Do you ever have one of those mind-blowing thought processes where you realize that mankind has gone from arrowheads to microchips? Well, just like the human race, the NFL has revolutionized its viewing experience a little since its debut in 1920.
That might have been a bit grandiose, but the evolution is still quite impressive. Read through to see where the NFL started, where it is now, and where it could be heading.
The Throne Age
There weren't many alternatives to attending games in the early days. You had to physically plant yourself in a bleacher and take in the action firsthand.
The radio wasn't used in the manner we have grown accustomed to until 1912, and the first news show wasn't shot out to the public until a month before the first NFL game was played. Suffice to say, nobody understood the potency (and profitability) of putting the infant league on the freshly invented airwaves.
So they assumed their thrones to observe the barbaric ancestor of today's professional football, and waited for innovation to take its course.
Did You Hear That?
As most of us can attest, there are fewer pains in the butt (or back) that are worse than sitting in bleachers. They're metal or wood, uncomfortable and provide little support. So being able to kick back and listen to the action in your living room or local watering hole would seem like a fantastic innovation.
But the NFL was not an early adaptor. The first news broadcast happened in 1920, followed closely by the first college football game in 1921.
The league didn't jump on the fast-moving train until 1934. When the Detroit Lions took on the Chicago Bears on Thanksgiving, America got its first taste of a nationally broadcasted game.
Radio as the main form of following the NFL never really took hold the way it did for baseball. The quick conversion to television meant only people traveling in their cars and those working on Sunday afternoons would enjoy the audio experience.
Are You Ready For Some Football?
The NFL wasn't so slow on the uptake when it came to television. In fact, within five years of the league's initial radio broadcast, the NFL televised its first game. Ironically, the cloud cover that day crated a darkness that completely erased the picture, leaving eager fans with an occasional radio broadcast instead.
The real boom didn't come until The Greatest Game Ever Played. Johnny Unitas stole the attention of a nation by rallying his Indianapolis Colts often, including a late drive that resulted in the game-tying field goal. The Baltimore Colts eventually prevailed in overtime, leaving the country smitten with professional football.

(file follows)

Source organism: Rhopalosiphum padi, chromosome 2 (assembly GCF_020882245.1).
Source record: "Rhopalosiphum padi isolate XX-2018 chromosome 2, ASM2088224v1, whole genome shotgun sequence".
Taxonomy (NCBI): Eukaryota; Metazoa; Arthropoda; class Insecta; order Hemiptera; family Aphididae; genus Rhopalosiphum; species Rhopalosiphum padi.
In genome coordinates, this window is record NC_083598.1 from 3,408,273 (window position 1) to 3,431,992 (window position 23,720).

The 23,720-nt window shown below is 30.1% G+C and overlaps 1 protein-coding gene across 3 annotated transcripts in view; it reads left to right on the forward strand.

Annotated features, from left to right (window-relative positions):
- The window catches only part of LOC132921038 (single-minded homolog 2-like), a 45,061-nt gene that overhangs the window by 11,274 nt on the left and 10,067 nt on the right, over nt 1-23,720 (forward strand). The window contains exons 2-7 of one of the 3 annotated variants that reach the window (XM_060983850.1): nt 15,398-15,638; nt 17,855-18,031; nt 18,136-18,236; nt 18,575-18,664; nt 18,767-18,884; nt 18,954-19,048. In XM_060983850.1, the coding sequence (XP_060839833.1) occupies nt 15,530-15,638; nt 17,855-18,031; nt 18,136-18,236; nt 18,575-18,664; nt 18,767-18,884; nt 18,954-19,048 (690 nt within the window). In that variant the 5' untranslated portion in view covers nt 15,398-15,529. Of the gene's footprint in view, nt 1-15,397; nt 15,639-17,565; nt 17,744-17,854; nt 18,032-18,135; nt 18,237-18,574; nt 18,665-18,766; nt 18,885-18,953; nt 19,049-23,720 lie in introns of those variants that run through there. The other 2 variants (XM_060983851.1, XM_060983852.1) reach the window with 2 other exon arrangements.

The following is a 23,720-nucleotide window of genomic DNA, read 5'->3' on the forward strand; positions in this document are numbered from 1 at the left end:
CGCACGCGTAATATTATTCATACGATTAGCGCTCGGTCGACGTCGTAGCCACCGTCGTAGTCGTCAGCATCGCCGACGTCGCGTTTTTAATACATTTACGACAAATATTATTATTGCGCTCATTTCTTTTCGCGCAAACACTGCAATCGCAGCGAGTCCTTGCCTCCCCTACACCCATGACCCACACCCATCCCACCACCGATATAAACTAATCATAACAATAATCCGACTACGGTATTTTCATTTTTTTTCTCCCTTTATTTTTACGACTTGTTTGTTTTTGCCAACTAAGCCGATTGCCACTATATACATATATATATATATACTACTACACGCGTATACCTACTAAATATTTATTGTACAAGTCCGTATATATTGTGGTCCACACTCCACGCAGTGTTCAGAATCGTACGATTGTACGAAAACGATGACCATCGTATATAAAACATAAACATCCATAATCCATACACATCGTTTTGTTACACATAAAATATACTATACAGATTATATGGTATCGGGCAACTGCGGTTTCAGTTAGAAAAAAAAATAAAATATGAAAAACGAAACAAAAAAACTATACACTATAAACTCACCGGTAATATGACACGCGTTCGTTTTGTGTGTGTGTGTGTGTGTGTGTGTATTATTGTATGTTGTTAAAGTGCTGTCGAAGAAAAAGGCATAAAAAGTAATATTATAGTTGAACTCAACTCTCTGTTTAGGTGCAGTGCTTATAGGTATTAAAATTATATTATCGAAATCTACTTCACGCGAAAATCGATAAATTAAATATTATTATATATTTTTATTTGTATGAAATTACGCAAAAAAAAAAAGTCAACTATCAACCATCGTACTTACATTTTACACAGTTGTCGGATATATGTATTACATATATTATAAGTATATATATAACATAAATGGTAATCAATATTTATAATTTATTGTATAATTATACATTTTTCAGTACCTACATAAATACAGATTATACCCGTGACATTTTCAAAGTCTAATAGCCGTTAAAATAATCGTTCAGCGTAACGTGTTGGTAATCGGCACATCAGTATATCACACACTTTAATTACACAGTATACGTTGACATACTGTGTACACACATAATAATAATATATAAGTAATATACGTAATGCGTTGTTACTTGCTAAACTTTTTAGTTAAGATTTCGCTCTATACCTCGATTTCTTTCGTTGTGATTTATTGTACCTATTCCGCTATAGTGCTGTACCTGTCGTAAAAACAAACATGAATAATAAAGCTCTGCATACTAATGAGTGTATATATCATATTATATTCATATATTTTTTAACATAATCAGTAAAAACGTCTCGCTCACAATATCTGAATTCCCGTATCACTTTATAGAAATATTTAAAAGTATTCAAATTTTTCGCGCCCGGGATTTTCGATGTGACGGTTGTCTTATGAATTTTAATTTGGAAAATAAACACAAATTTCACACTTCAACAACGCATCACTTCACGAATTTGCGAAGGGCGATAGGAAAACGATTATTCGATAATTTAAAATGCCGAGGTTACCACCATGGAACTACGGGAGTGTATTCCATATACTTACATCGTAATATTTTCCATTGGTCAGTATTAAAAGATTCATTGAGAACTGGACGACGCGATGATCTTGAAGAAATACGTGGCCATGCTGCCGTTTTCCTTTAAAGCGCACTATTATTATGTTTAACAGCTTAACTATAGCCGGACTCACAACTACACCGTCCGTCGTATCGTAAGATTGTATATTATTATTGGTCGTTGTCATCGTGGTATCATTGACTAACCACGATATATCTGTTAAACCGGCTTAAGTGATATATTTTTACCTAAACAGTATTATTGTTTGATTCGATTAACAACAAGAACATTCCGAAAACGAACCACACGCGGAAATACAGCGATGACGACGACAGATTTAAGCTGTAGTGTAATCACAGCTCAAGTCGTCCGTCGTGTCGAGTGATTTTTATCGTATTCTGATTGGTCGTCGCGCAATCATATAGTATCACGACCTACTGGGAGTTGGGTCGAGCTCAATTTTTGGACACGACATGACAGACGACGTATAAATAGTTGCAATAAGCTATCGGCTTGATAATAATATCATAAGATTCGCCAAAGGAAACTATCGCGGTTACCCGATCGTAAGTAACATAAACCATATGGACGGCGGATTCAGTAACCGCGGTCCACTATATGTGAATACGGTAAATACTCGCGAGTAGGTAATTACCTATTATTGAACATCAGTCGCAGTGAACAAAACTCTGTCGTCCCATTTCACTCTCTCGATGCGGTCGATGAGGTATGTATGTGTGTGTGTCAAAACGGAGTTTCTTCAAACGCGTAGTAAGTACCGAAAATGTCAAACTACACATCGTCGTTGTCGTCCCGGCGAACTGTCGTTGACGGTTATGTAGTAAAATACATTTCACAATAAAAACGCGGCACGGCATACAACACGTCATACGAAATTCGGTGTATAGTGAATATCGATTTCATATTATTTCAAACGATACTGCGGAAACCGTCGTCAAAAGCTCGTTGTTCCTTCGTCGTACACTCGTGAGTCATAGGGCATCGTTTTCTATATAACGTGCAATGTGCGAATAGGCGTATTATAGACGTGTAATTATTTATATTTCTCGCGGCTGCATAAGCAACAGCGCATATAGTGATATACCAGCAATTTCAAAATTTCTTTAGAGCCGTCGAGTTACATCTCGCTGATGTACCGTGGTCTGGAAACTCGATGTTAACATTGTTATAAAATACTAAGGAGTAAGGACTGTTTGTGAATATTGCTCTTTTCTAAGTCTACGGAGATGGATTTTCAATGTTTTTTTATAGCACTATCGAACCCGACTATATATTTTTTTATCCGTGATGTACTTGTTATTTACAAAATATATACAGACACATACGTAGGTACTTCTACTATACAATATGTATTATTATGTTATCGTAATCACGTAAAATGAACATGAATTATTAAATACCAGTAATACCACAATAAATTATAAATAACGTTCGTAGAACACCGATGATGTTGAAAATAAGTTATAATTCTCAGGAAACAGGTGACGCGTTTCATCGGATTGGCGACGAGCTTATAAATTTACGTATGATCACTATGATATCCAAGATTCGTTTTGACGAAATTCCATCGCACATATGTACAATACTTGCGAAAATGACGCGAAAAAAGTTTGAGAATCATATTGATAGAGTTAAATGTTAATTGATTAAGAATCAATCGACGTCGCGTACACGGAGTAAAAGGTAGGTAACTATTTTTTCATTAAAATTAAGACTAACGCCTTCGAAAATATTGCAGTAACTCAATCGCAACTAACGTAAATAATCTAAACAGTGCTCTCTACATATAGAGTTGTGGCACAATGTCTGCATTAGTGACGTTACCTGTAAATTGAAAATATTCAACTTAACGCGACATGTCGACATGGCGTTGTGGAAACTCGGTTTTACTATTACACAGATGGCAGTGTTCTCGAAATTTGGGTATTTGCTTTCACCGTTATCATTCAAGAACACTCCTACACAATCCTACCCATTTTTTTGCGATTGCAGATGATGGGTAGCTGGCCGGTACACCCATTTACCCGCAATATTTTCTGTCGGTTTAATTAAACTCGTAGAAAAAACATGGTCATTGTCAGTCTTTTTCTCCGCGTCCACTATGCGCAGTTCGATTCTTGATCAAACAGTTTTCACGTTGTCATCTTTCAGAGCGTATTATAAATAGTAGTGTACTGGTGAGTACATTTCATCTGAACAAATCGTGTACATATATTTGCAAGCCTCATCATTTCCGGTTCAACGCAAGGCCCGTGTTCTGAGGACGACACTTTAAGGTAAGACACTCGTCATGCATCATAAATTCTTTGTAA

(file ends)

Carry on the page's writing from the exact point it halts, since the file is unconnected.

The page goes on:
Those late-game heroics set the foundation for the next half-century. From Joe Montana to Tom Brady, the last few minutes of do-or-die games has made for compelling television, which is why Super Bowl telecasts have been five of the six most-watched television programs of all time.
That's how gigantic the sport has become, and the success of the marquee event demonstrates the NFL’s importance in our society. It's allowed the league to charge DirecTV $1 billion a year for the exclusive rights to "NFL Sunday Ticket."
There isn't a single misprint in that sentence.
The advancement and dropping prices of high-definition televisions has created a market that seems insatiable. Regardless of the costs, fans have been willing to plunk down the money to spend time eating, drinking and watching football with family and friends.
Television isn't the final frontier for the NFL. It would be foolhardy for the league to sit back when the viewing public demands more coverage and mobility.
So innovation took its course, and we can now watch a game anywhere. Have to go to grandma's house for a family reunion? Fine, just take your cell phone or tablet with you (like those items weren't on your person anyway) and find a quiet spot away from the family.
That's right! You don't have to pay attention to anyone anymore!
In all seriousness, the NFL has come in a long way in terms of being able to follow the action. But there are still more ways to tap into our wallets.
Soccer has found a way to put butts in away stadiums by projecting holograms of real-time action onto the empty home pitch. It's incredible. Brazilian fans would be able to watch their team on their home field, despite the game taking play thousands of miles away.
If you think the NFL isn't going to adapt this technology for its own benefit, you haven't been paying attention. Think about it. There would be 16 regular-season games to tailgate, all without leaving your own city.
The future isn't here yet, but history has proven that the league will find a way to get the game to its fans.
Mostly because we demand it.